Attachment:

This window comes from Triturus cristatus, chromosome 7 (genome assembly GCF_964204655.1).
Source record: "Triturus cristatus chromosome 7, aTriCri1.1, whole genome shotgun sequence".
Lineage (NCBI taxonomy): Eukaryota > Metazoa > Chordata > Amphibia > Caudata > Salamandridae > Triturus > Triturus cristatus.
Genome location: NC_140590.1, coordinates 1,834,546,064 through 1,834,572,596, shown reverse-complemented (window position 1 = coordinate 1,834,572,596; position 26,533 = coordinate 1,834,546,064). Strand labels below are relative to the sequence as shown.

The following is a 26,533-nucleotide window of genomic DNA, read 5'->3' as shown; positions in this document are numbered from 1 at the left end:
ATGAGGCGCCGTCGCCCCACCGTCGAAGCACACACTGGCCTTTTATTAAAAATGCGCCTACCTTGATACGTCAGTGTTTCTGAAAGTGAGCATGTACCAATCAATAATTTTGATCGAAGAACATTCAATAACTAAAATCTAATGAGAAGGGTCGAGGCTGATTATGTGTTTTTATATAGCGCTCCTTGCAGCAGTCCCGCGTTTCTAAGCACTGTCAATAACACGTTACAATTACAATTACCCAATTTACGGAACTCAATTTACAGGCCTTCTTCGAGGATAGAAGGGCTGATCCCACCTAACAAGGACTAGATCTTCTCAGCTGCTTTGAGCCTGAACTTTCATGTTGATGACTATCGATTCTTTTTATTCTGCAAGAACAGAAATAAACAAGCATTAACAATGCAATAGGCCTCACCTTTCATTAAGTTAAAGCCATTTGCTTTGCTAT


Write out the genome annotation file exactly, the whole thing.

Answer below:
This window comes from Triturus cristatus, chromosome 7 (genome assembly GCF_964204655.1).
Source record: "Triturus cristatus chromosome 7, aTriCri1.1, whole genome shotgun sequence".
Lineage (NCBI taxonomy): Eukaryota > Metazoa > Chordata > Amphibia > Caudata > Salamandridae > Triturus > Triturus cristatus.
Genome location: NC_140590.1, coordinates 1,834,546,064 through 1,834,572,596, shown reverse-complemented (window position 1 = coordinate 1,834,572,596; position 26,533 = coordinate 1,834,546,064). Strand labels below are relative to the sequence as shown.

The following is a 26,533-nucleotide window of genomic DNA, read 5'->3' as shown; positions in this document are numbered from 1 at the left end:
ATGAGGCGCCGTCGCCCCACCGTCGAAGCACACACTGGCCTTTTATTAAAAATGCGCCTACCTTGATACGTCAGTGTTTCTGAAAGTGAGCATGTACCAATCAATAATTTTGATCGAAGAACATTCAATAACTAAAATCTAATGAGAAGGGTCGAGGCTGATTATGTGTTTTTATATAGCGCTCCTTGCAGCAGTCCCGCGTTTCTAAGCACTGTCAATAACACGTTACAATTACAATTACCCAATTTACGGAACTCAATTTACAGGCCTTCTTCGAGGATAGAAGGGCTGATCCCACCTAACAAGGACTAGATCTTCTCAGCTGCTTTGAGCCTGAACTTTCATGTTGATGACTATCGATTCTTTTTATTCTGCAAGAACAGAAATAAACAAGCATTAACAATGCAATAGGCCTCACCTTTCATTAAGTTAAAGCCATTTGCTTTGCTAT